Saturday, September 23, 2006


Raag Majh


Raag Majh - Musicology
Courtesy : Prof. Surinder Singh(

Majha is a region in the state of Punjab in India. Punjab was and even today is divided into three different regions: Majha, Malwa and Duaaba. As with all countries; states and regions develop their own traditions, characteristics and reputations depending on their geographic surroundings, economy etc. The Majhail’s (People of Majha) were famous for their strong build and their hard working attitude because they worked in the army or very far from their homes in farms. A familiar example of this is the U.K (Scotland, Wales, Ireland and England), although part of the same country, they all have very different and varying traditions.

In Gurmatt Sangeet, there are many examples of the Sikh Guru’s using traditions already ingrained in peoples minds, to explain their message. An example of this is Aunsian.

Raag majh is based on aunsian. A rural tradition of waiting for a loved one and the hope and extreme pain or loneliness, felt while waiting. The western form of ausain is the picking off of flower petals one by one and is commonly known as “He loves me, He loves me not”. Drawing a row of lines on the floor and striking them out alternately rather then picking off petals plays Ausain.

Both these games symbolize the hope and pain of meeting your loved one who you are so desperate to meet. They also represent the anxiety that comes with not knowing the outcome and the uncertainty of whether your loved one will come or not. Even if the outcome is negative, the loved one is so dear to you that you will not feel anger but the longing to meet will become stronger and will make the relationship more close and dear.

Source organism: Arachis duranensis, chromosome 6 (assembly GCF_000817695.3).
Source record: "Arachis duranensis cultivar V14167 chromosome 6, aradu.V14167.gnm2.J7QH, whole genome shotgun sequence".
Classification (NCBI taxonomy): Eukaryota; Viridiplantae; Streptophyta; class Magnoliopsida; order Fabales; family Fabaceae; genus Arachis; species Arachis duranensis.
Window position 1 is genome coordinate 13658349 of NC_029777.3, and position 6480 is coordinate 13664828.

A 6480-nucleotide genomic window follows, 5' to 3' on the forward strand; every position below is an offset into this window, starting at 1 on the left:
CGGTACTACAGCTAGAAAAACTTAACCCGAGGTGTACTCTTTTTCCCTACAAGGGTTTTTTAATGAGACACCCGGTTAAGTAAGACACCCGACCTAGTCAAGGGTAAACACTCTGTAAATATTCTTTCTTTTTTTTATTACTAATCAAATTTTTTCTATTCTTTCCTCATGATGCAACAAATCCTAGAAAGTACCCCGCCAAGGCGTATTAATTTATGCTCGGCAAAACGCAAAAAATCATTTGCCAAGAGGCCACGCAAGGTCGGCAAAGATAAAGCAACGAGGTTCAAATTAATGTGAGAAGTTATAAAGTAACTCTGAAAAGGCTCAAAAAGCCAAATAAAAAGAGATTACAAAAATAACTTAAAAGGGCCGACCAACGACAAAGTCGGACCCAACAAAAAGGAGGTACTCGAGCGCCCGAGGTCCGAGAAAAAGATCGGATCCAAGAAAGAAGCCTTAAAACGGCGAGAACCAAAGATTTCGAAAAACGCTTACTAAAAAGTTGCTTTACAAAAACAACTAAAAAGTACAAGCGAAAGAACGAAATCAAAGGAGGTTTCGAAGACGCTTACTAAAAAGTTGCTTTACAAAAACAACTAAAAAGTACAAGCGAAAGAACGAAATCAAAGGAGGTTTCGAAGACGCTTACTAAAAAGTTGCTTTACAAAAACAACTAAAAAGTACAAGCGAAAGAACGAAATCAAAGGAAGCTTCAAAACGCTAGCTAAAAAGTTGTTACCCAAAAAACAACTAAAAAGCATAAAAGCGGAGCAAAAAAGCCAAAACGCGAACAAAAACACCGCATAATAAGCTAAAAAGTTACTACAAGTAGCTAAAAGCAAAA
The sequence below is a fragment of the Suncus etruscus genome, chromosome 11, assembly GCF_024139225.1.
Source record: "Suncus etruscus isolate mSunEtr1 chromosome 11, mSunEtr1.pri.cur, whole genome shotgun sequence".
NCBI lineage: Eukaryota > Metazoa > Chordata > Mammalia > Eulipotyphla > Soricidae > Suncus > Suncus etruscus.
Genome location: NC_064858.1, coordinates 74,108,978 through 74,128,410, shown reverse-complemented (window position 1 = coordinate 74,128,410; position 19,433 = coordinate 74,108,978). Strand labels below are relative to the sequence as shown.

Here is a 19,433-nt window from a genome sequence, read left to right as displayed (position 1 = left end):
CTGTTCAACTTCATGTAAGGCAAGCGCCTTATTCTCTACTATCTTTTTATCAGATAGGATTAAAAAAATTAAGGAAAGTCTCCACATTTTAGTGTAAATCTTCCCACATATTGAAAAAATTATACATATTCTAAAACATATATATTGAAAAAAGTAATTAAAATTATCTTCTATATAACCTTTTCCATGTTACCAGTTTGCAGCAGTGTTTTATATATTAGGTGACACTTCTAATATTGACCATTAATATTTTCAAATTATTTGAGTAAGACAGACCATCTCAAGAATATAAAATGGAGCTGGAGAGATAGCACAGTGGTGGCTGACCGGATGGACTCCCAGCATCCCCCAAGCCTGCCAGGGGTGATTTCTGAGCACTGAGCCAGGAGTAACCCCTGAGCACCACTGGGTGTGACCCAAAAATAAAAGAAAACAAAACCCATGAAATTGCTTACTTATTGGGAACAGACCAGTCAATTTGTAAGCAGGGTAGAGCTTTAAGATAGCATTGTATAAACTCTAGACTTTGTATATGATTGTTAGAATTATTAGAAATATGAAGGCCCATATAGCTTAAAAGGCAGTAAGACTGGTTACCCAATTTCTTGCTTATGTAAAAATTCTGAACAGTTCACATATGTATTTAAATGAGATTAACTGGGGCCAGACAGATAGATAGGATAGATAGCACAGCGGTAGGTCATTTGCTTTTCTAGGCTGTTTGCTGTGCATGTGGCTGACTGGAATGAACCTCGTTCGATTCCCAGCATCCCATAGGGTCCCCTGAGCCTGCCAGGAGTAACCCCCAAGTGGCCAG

Creation and Authorship of Raag Majh

Raag Majh is only found in Sahib Guru Granth Sahib ji and there is no evidence of Majh in any other old Granth or shasteras. That makes this raag unique and shows that it is the creation of the greatest maestro ever, Sahib Guru Arjun Dev ji.

Guru Arjun Dev ji, the younger son of the fourth Guru, Guru Ram Dass Ji was sent to Majha by his father, to attend a wedding. Guru ji was told that he would be given an order from his father, when he was to return. Guru ji had never left his family and father for such a long time before, and began to grow more and more anxious to come back. Guru Arjun ji was very creative from his early age and the Majha’s Aunsian tradition was very compelling to him. The longing to meet his great Guru and father was so great that he wrote three letters to his father. These letters contained the pain of separation and the anticipation, hope and joy of meeting. Those poetic messages become the first bani of Guru Arjun ji to meet Akal Purkh (GOD), and are under the heading of Raag Majh in Guru Granth Sahib ji.

In Guru Granth Sahib ji, Guru Arjun ji uses the emotions of pain, loneliness and expectation present in Raag Majh and aunsian to help the soul cry out to the mind in order to build an urge to meet beloved God. Guru Arjun ji used the feelings felt toward his father and Guru to explain the relationship that everyone has toward God. To make this relationship easier to understand Guru ji’s bani contains words like Father, Mother, Brother and Friend. This encourages us to examine our everyday relationships as an example to understand how to get close to Akaal Purkh.



i heart maajh...just perfect
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